The Natural Law Argument Against Procreation

“Nobody has the right to harm others. Yet, homosexuality is a harmful behavior. It is obviously harmful to its practitioners — the clinical evidence for all manner of psychological and physical problems created by acting on homosexual impulses is well established. Homosexuality is destructive to self because it uses the human body in ways that it simple [sic] was not intended to be used by nature and nature’s God.”

In the above quote, religious-right columnist Tim Dunkin argues that we know homosexuality is immoral because of the physical and psychological harm that it causes. The lasting damage that gay people do to their bodies, he says, is proof that they’re misusing them in ways that God never intended.

Well, I think he’s onto something. The only thing is, I think he’s aiming at the wrong target. There’s a practice that indisputably causes far more harm, wreaks far more destruction on human bodies and minds, than homosexuality. That practice is heterosexual procreation, and I hope that sensible, right-thinking Christians across the land will join with me in urging Congress to pass a law banning this wicked and sinful act.

Do you doubt that procreation is against natural law? Well, just consider this evidence.

First of all, there’s the hymen. This membrane, which is a completely natural part of women’s bodies, covers and protects the vaginal opening – clear evidence of God’s benevolent design and his intention not to permit anything to pass through. When the hymen is torn, often during a woman’s first act of intercourse, the usual result is pain and blood, which is tangible proof of the harm done by disobeying God’s will. Why, some women have to have surgery just to make it possible for them to have sex! What clearer proof could there be that we’re misusing our bodies and going against natural law when we do it?

But if a woman disregards God’s will and goes on to have sex and become pregnant, worse harm often follows. For one thing, the narrow pelvis of human beings makes it extremely difficult, if not impossible, for an entire baby to fit through. In developing countries, this causes obstructed labor, which is still a leading cause of maternal death. In advanced countries, godless doctors “solve” this problem with episiotomy or even Caesarean section – major surgery that involves cutting through the abdominal wall! Don’t you think that, if giving birth was in accord with God’s plan, he would have designed the human body to do it easily and without pain or harm? The fact that women are trying to push babies through a channel which something that size would never normally fit through is clear proof that they’re blatantly defying natural law.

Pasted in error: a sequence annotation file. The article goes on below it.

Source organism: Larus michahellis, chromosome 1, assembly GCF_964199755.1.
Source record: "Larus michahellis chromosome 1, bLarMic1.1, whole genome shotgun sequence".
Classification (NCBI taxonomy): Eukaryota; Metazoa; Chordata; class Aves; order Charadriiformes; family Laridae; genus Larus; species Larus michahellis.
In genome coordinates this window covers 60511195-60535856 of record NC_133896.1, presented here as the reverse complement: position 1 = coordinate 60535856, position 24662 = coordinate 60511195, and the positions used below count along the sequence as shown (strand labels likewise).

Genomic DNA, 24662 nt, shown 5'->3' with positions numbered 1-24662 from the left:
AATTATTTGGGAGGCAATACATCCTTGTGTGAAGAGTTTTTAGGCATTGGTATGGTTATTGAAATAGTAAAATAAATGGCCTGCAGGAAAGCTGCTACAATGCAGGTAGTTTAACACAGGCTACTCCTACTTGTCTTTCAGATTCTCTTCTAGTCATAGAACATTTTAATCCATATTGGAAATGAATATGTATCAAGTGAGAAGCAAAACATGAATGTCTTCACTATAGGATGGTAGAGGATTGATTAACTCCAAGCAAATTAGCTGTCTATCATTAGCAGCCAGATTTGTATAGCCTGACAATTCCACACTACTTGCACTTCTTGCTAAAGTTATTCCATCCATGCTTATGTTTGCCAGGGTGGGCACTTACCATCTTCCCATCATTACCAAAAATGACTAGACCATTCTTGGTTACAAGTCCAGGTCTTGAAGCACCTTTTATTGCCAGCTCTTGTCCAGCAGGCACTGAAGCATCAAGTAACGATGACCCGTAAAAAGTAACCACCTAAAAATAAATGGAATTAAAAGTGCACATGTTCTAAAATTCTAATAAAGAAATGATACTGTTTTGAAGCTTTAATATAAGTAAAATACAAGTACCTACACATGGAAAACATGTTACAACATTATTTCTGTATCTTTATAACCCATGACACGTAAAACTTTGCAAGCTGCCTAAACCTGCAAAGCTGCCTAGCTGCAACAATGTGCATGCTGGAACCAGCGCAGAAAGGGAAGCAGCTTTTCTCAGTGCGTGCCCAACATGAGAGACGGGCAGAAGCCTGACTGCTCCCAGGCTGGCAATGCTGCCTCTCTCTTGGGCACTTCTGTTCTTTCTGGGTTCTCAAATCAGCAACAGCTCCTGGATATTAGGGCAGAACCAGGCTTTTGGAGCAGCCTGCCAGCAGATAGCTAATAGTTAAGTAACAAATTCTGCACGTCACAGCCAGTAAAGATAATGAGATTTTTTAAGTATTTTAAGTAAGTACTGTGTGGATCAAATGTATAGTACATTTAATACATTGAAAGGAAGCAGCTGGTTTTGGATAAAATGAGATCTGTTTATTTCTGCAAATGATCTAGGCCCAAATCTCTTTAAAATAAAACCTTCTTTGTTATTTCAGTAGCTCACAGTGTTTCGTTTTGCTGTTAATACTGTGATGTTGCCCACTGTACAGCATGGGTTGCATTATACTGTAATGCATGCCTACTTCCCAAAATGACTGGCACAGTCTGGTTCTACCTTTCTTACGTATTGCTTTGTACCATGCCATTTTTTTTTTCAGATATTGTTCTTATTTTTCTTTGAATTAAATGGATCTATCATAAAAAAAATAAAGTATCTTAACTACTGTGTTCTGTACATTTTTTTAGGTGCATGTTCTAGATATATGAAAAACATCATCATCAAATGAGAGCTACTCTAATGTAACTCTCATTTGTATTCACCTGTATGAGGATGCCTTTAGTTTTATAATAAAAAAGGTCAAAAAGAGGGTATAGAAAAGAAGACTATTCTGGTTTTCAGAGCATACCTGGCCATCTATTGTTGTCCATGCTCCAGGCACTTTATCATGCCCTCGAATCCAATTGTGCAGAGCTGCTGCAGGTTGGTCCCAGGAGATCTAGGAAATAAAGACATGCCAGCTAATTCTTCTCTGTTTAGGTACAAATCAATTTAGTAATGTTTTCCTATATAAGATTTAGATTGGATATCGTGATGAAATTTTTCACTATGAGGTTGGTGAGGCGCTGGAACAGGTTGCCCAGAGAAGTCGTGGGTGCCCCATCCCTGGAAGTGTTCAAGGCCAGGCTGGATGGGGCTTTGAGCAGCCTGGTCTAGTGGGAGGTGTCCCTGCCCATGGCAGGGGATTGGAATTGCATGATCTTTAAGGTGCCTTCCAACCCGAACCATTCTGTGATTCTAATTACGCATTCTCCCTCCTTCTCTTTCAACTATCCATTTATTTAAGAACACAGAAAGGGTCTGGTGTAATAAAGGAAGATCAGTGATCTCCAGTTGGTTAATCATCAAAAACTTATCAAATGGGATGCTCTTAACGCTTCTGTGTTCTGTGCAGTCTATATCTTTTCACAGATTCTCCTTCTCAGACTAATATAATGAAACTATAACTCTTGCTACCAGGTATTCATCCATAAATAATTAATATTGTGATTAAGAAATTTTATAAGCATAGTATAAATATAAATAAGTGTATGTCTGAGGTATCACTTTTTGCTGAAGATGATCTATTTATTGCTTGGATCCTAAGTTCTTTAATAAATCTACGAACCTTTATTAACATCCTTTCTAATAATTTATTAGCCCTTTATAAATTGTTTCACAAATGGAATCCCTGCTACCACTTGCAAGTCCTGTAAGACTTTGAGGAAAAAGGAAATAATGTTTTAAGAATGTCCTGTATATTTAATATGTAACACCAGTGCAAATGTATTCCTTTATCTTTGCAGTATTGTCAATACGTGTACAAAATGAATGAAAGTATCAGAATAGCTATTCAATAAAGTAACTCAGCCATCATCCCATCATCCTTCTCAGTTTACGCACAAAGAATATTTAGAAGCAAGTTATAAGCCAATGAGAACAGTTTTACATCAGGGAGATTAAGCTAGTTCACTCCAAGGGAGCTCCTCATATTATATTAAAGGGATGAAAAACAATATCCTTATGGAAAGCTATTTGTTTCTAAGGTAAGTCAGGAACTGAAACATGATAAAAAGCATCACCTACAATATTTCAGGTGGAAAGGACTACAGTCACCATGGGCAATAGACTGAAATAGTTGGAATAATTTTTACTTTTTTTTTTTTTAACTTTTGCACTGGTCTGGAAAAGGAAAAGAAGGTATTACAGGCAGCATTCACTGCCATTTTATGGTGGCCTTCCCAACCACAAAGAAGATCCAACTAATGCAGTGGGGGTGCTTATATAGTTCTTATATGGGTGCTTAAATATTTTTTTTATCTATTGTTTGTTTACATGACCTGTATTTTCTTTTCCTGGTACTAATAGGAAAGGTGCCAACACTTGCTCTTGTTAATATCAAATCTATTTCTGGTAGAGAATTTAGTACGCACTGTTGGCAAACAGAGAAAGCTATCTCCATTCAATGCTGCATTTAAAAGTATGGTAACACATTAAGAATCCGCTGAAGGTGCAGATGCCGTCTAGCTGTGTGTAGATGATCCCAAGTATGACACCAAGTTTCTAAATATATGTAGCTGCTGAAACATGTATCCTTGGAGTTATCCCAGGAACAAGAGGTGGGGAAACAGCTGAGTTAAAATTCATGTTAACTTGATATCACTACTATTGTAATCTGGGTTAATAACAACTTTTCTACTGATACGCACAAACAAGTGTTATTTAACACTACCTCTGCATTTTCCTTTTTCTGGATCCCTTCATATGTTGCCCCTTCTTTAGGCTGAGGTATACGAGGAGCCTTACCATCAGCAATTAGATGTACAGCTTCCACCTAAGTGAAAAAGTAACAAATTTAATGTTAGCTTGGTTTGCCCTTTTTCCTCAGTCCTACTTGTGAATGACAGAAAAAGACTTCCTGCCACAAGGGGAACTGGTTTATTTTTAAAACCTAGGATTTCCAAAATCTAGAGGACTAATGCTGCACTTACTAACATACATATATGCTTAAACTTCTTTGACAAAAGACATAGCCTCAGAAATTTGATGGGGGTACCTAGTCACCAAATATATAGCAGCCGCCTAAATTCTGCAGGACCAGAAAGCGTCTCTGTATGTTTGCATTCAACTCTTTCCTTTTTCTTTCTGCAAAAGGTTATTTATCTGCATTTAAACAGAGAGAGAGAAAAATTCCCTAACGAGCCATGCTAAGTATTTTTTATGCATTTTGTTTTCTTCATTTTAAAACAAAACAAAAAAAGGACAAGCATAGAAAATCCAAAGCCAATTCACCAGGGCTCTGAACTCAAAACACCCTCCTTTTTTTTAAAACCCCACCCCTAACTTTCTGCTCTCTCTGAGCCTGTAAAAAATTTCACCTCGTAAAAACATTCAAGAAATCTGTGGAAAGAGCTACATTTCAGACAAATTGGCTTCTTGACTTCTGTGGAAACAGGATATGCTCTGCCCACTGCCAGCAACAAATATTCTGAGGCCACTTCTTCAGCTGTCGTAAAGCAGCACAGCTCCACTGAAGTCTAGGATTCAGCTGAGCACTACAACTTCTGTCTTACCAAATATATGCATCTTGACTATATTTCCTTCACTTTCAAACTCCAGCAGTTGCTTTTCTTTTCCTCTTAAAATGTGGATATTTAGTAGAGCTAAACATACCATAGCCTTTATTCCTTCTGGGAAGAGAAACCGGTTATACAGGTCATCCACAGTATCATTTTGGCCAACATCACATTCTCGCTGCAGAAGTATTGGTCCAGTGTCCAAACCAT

Even when the act of giving birth succeeds, severe complications often follow that are destructive to the woman’s health. One of the most common is obstetric fistula, a terrible injury that results in incontinence, infections and paralysis. Psychological consequences sometimes follow as well, such as postpartum depression and even postpartum psychosis. And, please note, none of these are occasional add-ons like STDs – they follow directly and intrinsically from childbirth itself! How can the many harmful consequences of procreation not convince you that it’s an unnatural and objectively disordered act in plain violation of natural law?

The only solution is to pass a just and sensible law, or better yet a constitutional amendment, banning this immoral practice. Since people can’t be trusted to use their bodies responsibly as God intended, we true Christians have no choice but to force them to do the right thing. The Bible itself says clearly that lifelong celibacy is always the better choice, so we know that this law would be correct in God’s eyes. What better argument do we need to make it a part of the secular law that’s binding on everyone?

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About Adam Lee

Adam Lee is an atheist writer and speaker living in New York City. His new novel, Arc of Fire, is available in paperback and e-book. Read his full bio, or follow him on Twitter.


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